Hundreds of hospital staff lined streets to pay their final tribute to a ‘devoted’ father-of-four surgeon after he died from coronavirus aged 58.
Touching footage captured from Sadeq Elhowsh’s hearse shows medical workers standing in a row along the pavement to pay their respects on Tuesday.
The staff then burst into a round of applause for the orthopaedic surgeon, who worked at St Helens and Knowsley Teaching Hospitals NHS Trust in Merseyside.
Doctors, nurses, hospital staff and patients gather together outside Whiston Hospital to pay respects to Sadeq Elhowsh, who died on April 20 after contracting coronavirus
NHS workers, some wearing PPE, and patients lined the road, hospital driveway and stood in every facing window in tribute to Mr Elhowsh as his hearse drove past the doors of his place of work.
The video was shared on Twitter, captioned: ‘Seems the entire hospital came out to pay respect to colleague Mr Sadeq Elhowsh.’
The social media user added: ‘This is so humbling and beautiful.
‘Moments like this truly are the best side of humanity.’
In a tribute to Mr Elhowsh, who passed away on April 20 in the hospital he worked at for more than 17 years, his family said: ‘Sadeq was a wonderful husband as well as a devoted father and he dearly loved his family.
‘We cannot put into words the depth of our loss.
‘He loved his work and was dedicated to supporting his patients and his colleagues.’
Ravi Gudena, Mr Elhowsh’s colleague and a consultant orthopaedic surgeon, said: ‘Nothing was ever too much trouble for Sadeq, he was always there to help anyone and was happy to do whatever was needed to help his colleagues and patients.’
Mr Elhowsh’s hearse pictured as medical workers erupt into applause for the surgeon, who worked at St Helens and Knowsley Teaching Hospitals NHS Trust in Merseyside
Mr Elhowsh’s hearse drove past the doors of Whiston Hospital, where he worked, with his fellow colleagues lining the road, hospital driveway and standing in every facing window
Hospital chief executive Ann Marr OBE added: ‘Sadeq will be sadly missed by all who knew and worked with him. He was without doubt a much-loved member of the team.’
A GoFundMe page created by the surgeon’s colleagues in support of his family and his son’s education at medical school has raised over £71,000 at the time of writing, reaching over £50,000 within 24 hours.
Part of the description says Mr Elhowsh was ‘always there to help any one’, adding: ‘His famous quote is “don’t worry I will sort it”.
‘He was well respected by all the patients, and dearly loved by all the staff, colleagues and juniors.’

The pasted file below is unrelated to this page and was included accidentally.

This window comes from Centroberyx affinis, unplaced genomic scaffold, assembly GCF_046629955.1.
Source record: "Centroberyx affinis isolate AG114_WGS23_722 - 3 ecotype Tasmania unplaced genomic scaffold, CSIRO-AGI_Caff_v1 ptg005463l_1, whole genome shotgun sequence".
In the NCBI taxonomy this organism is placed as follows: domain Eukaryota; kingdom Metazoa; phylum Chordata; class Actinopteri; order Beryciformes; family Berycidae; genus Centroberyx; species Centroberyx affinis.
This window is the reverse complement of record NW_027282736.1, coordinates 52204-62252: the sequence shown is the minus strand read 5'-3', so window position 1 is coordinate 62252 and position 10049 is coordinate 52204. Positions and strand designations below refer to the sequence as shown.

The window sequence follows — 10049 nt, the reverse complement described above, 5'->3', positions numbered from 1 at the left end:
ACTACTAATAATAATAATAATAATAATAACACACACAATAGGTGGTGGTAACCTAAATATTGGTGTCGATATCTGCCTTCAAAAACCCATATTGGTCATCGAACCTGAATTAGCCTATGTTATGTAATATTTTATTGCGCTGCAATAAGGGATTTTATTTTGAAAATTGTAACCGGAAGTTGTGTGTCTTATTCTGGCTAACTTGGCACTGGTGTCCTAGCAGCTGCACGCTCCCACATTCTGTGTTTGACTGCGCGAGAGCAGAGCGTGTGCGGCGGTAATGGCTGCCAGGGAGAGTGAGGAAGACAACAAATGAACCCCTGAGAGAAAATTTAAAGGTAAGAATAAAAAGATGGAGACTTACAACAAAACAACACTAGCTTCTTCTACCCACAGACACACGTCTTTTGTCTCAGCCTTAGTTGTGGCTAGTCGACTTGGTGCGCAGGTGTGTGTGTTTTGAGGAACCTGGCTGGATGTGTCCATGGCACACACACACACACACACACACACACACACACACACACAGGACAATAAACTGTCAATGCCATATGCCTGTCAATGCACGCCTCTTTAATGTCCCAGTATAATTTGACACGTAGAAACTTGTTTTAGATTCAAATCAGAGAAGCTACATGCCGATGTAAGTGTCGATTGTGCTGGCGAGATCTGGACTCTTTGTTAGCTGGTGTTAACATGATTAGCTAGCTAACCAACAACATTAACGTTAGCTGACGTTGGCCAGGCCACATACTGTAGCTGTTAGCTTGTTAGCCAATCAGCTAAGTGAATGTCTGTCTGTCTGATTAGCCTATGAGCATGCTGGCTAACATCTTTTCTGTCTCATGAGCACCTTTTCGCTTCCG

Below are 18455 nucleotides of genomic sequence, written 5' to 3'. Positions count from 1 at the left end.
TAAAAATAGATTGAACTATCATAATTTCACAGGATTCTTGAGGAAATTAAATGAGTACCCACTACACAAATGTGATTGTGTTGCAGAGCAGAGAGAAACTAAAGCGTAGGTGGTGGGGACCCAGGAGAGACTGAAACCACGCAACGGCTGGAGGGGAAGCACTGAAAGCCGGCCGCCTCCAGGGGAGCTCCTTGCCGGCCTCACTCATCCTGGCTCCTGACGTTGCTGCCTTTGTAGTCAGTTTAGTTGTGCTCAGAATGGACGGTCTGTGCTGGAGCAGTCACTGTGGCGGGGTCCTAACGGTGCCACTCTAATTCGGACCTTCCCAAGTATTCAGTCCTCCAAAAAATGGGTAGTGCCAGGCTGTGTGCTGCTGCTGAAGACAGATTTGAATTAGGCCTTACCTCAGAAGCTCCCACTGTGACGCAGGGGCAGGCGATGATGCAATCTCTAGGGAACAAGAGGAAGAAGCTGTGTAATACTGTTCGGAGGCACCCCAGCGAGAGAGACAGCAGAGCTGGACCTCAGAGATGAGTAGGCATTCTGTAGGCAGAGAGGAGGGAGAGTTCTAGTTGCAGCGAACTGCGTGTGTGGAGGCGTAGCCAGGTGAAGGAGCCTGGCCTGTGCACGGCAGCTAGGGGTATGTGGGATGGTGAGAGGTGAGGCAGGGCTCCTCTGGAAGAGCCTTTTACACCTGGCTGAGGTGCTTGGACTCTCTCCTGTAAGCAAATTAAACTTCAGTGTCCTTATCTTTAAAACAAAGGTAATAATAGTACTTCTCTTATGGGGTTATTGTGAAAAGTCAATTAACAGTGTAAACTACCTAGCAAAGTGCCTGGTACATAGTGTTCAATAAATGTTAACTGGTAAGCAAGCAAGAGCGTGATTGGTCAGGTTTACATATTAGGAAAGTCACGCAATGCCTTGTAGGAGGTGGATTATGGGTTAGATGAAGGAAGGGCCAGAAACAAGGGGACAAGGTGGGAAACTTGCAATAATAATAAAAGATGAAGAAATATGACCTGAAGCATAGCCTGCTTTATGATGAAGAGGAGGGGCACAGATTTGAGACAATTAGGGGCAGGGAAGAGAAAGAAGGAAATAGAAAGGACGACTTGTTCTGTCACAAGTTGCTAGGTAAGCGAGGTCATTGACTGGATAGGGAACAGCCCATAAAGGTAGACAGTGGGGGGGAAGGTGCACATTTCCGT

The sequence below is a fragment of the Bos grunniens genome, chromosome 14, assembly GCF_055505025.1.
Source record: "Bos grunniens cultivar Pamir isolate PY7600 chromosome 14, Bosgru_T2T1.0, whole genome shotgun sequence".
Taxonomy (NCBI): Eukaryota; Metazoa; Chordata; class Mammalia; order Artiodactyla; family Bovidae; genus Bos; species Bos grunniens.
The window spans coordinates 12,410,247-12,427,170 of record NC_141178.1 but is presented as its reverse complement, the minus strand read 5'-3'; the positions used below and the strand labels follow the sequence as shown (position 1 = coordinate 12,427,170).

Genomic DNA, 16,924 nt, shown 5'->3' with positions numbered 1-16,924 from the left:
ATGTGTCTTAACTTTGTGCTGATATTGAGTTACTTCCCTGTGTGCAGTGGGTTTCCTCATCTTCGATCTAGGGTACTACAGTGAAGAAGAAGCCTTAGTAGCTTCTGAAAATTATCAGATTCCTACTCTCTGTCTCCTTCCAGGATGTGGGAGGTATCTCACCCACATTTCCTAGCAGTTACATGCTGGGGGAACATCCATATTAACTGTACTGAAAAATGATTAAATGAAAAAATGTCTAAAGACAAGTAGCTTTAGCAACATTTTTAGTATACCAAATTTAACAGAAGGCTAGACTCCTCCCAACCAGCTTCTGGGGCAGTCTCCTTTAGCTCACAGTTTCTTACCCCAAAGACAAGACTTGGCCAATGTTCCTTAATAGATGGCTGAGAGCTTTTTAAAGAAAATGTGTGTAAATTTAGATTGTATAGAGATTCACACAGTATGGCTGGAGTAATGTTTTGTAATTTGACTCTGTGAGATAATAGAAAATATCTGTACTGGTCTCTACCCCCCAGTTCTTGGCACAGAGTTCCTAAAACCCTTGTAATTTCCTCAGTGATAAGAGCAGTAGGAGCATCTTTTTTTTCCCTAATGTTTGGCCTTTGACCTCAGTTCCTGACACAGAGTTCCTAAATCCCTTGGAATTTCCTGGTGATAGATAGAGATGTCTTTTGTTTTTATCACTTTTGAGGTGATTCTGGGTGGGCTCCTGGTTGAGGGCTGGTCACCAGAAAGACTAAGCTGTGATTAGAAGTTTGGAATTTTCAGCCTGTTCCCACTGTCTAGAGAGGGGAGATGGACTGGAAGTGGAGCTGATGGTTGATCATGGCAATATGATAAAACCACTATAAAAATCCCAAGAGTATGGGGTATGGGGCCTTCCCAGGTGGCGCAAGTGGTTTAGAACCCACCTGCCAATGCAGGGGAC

Mr Elhowsh pictured left and right, with his two sons. In a tribute to the surgeon, who died in the hospital he worked at, his family said he was a ‘wonderful husband’ and ‘devoted father’
The surgeon is one of six health workers announced to have passed away from coronavirus yesterday.
Josephine Peter, a nurse at Southport and Formby District General Hospital, has been described as a ‘heroine’ by her devastated husband after she died from the virus on Saturday, April 18.
According to a GoFundMe page set up to honour Mrs Peter, who worked as a nurse for 20 years, she leaves behind her husband Thabo, her two children Bongani and Buhle who live in South Africa and a granddaughter.
She was raised in Johannesburg, South Africa during Apartheid where, according to the fundraising page, she was ‘whipped and humiliated by the then white ruling party’ but she never let it break her spirit.
She had been working at Southport hospital since February on an agency contract until she fell ill in early April.
Josephine Peter (left), a nurse at Southport and Formby District General Hospital and Liz Shale (right), an NHS administration worker, were announced to have died from the virus yesterday
Juliet Alder, who worked at the Hammersmith and Fulham Mental Health Unit supporting older people in the last weeks of their life, died from coronavirus aged 58 on Tuesday, April 14
Liz Shale, a 61-year-old NHS administration worker from Leeds, died just two days after being rushed to hospital on Tuesday, April 7.
Her family, who described her as ‘loving and crazy’ pleaded with people to ‘take this virus seriously’ after they were unable to visit and say goodbye to her before she died at St James’s University Hospital and will have to watch her funeral via video link due to new restrictions.
The grandmother-of-eight worked for the NHS for more than 20 years and spent the last decade working in palliative care in Bradford.
Another victim, Kirsty Jones, 41, had been working as a healthcare assistant and recently taken up a position in one of Lanarkshire’s Assessment Centres, based in Airdrie Health Centre, to help in the frontline response against the pandemic.
Kirsty Jones, 41, was working at an assessment centre helping in the frontline response. She leaves behind her husband Nigel and two sons, Sam age 14 and Finlay, four
Khulisani Nkala, 46, worked as a mental health nurse for the Leeds and York Partnership NHS Foundation Trust and was the first staff member at the trust to die from the virus
Her death sees her leave behind her husband Nigel, and two sons, Sam aged 14 and Finlay, four.
Tributes have also been paid to Khulisani Nkala, a mental health nurse who died on Friday.
The 46-year-old was the first staff member at Leeds and York Partnership NHS Foundation Trust to died from the virus.
Juliet Alder, who died from coronavirus aged 58 on Tuesday, April 14, worked at the Hammersmith and Fulham Mental Health Unit supporting older people in the last weeks of their life.
She is the first member of the team to die from Covid-19, leaving behind her husband and daughter, and was described by her colleagues as ‘kind, caring and thoughtful.’